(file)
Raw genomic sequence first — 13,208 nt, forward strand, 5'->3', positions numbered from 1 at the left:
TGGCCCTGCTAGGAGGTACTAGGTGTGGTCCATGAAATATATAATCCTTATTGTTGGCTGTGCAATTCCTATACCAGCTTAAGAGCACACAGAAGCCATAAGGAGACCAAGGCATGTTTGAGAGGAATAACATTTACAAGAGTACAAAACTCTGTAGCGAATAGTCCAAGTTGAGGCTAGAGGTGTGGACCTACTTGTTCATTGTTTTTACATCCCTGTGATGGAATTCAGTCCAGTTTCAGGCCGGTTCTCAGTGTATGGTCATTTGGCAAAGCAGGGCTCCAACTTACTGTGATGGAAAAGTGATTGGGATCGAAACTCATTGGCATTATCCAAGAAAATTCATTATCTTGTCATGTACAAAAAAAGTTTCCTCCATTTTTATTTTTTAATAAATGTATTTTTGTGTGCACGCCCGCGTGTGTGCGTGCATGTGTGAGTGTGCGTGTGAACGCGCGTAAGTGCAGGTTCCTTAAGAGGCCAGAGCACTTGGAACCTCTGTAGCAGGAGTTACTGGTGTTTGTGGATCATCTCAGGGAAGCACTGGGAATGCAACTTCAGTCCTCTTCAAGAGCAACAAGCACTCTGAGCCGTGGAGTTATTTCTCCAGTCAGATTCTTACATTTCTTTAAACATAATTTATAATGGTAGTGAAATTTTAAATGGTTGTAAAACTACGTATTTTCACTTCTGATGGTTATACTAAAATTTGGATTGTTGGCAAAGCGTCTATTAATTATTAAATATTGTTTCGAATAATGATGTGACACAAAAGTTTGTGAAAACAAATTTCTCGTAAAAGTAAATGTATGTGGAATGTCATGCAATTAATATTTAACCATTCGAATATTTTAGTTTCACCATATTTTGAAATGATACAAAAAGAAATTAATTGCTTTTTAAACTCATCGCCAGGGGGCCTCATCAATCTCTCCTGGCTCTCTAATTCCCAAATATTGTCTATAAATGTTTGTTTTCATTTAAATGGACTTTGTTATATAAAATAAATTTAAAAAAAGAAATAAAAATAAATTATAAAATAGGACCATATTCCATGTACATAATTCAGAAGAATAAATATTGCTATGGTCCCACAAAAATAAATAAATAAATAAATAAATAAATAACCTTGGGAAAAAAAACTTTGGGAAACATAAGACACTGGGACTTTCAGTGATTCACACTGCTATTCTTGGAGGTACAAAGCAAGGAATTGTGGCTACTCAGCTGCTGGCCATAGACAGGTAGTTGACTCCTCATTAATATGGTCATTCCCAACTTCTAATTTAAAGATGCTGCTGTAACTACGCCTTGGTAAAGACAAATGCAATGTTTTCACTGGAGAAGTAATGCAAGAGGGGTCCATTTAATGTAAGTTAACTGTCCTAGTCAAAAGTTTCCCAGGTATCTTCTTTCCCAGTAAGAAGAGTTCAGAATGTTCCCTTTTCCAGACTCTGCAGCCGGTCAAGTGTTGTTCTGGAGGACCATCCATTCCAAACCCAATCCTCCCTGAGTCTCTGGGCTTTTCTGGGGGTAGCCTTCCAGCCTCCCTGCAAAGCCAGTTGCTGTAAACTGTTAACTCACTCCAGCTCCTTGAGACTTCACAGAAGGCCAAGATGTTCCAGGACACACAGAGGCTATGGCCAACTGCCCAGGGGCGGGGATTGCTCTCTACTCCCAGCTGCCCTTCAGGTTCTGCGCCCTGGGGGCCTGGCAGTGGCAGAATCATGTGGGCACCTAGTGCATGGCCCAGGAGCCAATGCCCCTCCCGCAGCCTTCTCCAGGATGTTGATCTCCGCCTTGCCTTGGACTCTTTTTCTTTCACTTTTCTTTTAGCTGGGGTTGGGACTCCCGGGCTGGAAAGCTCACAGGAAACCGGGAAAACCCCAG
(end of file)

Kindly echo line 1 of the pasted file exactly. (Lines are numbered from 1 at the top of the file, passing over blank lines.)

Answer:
Raw genomic sequence first — 13,208 nt, forward strand, 5'->3', positions numbered from 1 at the left: